Yeah, I got the impression Libby was conflating gender identity with gender roles. Kids are certainly treated differently based on their sex, but a boy who is treated like a girl doesn’t become a girl.


I think there are far less gender differences than society tends to believe–but at the same time, saying that it’s completely a social construct seems…I don’t know…un-affirming, I suppose, to the people who claim to have felt like the “other” gender since they were toddlers (and these aren’t people who just wished they could act out the roles of the other gender…they actually felt that they WERE the other gender in essence.). I don’t know how to define gender as a social construct without somehow de-legitimizing these people’s stories. (Is de-legitimizing a word???)


There’s a big difference between gender identity and gender-coded behavior. Gender identity is what do I feel like- do I feel like a girl or like a boy? Gender-coded behavior is what the post is about, though. Things like persistence, rough-and-tumble play, fearlessness, caution, playing with dolls, climbing trees, displaying emotions (especially crying), etc. None of those behaviors/attitudes have anything to do with how one feels on the inside as one’s gender.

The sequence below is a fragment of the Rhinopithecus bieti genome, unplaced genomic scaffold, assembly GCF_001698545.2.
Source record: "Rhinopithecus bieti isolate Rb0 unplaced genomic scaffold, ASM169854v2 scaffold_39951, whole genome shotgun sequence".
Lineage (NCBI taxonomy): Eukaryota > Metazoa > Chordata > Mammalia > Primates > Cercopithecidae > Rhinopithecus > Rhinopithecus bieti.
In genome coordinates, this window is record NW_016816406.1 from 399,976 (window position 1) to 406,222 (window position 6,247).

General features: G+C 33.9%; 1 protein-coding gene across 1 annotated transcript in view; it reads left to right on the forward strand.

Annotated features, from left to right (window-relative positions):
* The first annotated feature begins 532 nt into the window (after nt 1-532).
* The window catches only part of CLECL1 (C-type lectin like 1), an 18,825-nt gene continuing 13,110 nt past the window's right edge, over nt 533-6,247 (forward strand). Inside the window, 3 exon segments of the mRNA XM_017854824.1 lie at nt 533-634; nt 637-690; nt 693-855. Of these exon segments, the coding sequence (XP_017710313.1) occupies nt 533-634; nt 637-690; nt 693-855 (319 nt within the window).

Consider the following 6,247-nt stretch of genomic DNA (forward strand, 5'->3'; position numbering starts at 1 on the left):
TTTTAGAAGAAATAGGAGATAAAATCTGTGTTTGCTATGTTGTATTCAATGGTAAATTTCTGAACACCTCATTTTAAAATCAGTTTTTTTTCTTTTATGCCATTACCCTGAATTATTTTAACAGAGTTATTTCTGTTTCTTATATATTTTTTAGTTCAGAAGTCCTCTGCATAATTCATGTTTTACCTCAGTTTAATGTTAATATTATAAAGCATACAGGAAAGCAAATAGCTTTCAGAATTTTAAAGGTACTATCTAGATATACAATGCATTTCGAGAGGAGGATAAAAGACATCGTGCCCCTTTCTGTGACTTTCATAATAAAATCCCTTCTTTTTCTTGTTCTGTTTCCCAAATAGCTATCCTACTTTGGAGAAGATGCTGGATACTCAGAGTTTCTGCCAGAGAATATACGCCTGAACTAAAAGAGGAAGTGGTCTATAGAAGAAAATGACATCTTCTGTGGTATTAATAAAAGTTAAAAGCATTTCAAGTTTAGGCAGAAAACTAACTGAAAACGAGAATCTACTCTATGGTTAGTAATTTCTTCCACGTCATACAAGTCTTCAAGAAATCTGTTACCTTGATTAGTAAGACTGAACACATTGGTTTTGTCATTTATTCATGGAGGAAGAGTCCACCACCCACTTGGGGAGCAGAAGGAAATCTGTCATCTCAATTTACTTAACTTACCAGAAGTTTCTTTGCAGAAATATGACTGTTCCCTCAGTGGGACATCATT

what M said, basically. A person who feels that they are a girl is going to express that in whatever way their culture says girls are – American culture today says girls talk a lot, in the 18th and early 19th century it said girls were more reserved and less articulate.

It’s easy to express it the opposite way (“I knew I was a girl because I liked Barbie and not GI Joe”) because we are so steeped in the gender assumptions they’re invisible. But in a culture with different gendered toys, the expression would be different.